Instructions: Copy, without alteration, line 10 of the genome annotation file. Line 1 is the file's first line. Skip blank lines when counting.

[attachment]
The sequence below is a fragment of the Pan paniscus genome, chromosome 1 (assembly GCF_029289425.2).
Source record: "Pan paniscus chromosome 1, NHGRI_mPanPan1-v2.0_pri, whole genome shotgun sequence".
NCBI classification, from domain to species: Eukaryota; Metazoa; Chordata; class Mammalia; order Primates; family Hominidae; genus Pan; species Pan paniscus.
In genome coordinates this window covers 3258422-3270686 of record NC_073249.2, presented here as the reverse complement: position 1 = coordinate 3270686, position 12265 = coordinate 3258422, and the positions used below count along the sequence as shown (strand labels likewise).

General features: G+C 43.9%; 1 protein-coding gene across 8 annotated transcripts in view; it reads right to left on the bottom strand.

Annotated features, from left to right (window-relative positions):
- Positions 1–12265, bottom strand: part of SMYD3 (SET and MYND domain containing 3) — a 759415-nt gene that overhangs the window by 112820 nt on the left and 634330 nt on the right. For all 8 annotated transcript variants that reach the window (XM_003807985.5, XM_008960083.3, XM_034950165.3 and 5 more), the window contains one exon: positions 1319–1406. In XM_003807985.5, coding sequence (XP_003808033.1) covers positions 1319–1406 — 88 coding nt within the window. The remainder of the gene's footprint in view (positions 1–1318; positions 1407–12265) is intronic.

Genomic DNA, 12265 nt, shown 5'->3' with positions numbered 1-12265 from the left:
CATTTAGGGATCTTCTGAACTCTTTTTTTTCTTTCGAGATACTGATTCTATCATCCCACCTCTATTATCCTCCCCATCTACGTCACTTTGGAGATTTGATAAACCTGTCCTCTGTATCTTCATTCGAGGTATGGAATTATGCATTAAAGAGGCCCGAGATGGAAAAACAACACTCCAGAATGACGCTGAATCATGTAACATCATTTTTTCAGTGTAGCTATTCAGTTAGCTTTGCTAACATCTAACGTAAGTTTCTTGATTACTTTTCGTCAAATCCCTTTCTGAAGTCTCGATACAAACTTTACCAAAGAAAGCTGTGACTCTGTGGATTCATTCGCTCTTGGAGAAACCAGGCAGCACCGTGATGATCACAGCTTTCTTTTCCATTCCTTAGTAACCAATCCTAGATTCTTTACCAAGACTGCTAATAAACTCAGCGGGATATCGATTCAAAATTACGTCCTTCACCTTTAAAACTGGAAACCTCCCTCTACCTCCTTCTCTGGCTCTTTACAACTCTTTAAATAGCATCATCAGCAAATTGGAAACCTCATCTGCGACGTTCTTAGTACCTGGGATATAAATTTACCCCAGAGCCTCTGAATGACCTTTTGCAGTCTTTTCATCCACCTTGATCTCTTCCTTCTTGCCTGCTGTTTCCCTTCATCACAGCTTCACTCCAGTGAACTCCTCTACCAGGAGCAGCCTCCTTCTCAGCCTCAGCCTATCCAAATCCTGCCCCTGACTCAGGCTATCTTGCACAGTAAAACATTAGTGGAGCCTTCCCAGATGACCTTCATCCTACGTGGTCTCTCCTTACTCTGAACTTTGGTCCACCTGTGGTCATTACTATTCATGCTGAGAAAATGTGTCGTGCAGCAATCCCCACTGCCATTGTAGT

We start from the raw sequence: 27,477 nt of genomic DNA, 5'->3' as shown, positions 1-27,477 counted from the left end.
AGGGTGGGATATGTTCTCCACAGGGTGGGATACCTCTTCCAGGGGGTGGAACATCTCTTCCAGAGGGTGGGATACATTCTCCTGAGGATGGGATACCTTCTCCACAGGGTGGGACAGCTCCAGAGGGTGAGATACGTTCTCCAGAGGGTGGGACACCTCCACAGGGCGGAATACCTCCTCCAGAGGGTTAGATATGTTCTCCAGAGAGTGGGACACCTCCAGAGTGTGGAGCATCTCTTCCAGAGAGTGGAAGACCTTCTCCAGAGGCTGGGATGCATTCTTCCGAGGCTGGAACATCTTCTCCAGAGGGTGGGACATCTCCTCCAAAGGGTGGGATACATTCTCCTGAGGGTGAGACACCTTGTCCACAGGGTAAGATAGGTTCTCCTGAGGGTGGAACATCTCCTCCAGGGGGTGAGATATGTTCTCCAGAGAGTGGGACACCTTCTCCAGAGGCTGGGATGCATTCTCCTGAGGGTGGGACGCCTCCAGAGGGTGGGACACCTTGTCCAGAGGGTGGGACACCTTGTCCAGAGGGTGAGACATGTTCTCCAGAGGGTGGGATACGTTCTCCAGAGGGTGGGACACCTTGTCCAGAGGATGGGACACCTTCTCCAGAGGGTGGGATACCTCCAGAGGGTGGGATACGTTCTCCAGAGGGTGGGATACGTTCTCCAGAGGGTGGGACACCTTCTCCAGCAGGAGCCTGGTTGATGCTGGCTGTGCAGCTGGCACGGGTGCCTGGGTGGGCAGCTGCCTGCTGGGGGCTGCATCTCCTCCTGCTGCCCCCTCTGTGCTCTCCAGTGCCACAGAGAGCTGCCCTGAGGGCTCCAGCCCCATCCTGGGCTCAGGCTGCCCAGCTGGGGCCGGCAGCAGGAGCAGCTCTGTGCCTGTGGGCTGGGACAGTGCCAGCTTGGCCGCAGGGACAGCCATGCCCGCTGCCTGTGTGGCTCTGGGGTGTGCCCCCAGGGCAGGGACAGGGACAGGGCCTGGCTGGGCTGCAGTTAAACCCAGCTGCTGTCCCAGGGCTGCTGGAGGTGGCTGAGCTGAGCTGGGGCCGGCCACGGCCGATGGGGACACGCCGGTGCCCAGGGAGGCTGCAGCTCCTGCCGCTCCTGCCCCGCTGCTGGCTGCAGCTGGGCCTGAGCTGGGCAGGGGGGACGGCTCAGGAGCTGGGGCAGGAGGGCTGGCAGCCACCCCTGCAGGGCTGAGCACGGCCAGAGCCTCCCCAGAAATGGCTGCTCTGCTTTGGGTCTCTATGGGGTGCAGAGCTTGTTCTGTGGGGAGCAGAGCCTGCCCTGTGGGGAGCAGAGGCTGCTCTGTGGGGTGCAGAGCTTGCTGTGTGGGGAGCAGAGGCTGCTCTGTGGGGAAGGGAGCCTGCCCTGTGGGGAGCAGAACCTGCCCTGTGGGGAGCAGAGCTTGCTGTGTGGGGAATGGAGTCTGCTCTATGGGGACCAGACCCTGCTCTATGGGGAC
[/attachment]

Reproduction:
We start from the raw sequence: 27,477 nt of genomic DNA, 5'->3' as shown, positions 1-27,477 counted from the left end.